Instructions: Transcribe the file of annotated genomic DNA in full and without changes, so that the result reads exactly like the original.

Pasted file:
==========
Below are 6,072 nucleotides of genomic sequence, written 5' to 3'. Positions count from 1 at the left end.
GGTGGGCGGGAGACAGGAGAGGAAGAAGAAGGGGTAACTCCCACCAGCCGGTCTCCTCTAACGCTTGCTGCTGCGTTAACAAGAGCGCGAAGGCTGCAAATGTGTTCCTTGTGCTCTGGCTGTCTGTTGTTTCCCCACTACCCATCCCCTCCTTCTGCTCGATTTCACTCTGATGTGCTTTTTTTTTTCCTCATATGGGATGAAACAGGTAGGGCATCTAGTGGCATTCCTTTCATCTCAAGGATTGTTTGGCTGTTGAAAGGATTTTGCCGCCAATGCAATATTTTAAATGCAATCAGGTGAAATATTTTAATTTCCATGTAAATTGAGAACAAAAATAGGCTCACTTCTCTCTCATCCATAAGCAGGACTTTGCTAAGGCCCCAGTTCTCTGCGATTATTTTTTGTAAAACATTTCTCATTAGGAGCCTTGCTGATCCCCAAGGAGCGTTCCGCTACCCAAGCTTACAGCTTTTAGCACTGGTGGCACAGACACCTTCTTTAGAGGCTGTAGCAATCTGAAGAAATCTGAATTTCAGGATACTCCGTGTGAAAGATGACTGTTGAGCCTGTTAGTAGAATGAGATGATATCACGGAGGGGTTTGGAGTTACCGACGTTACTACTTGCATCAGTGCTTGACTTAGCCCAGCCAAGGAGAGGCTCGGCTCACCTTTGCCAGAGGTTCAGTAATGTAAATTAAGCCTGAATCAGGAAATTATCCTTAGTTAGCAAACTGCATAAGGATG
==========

Below are 6,072 nucleotides of genomic sequence, written 5' to 3'. Positions count from 1 at the left end.
GGTGGGCGGGAGACAGGAGAGGAAGAAGAAGGGGTAACTCCCACCAGCCGGTCTCCTCTAACGCTTGCTGCTGCGTTAACAAGAGCGCGAAGGCTGCAAATGTGTTCCTTGTGCTCTGGCTGTCTGTTGTTTCCCCACTACCCATCCCCTCCTTCTGCTCGATTTCACTCTGATGTGCTTTTTTTTTTCCTCATATGGGATGAAACAGGTAGGGCATCTAGTGGCATTCCTTTCATCTCAAGGATTGTTTGGCTGTTGAAAGGATTTTGCCGCCAATGCAATATTTTAAATGCAATCAGGTGAAATATTTTAATTTCCATGTAAATTGAGAACAAAAATAGGCTCACTTCTCTCTCATCCATAAGCAGGACTTTGCTAAGGCCCCAGTTCTCTGCGATTATTTTTTGTAAAACATTTCTCATTAGGAGCCTTGCTGATCCCCAAGGAGCGTTCCGCTACCCAAGCTTACAGCTTTTAGCACTGGTGGCACAGACACCTTCTTTAGAGGCTGTAGCAATCTGAAGAAATCTGAATTTCAGGATACTCCGTGTGAAAGATGACTGTTGAGCCTGTTAGTAGAATGAGATGATATCACGGAGGGGTTTGGAGTTACCGACGTTACTACTTGCATCAGTGCTTGACTTAGCCCAGCCAAGGAGAGGCTCGGCTCACCTTTGCCAGAGGTTCAGTAATGTAAATTAAGCCTGAATCAGGAAATTATCCTTAGTTAGCAAACTGCATAAGGATG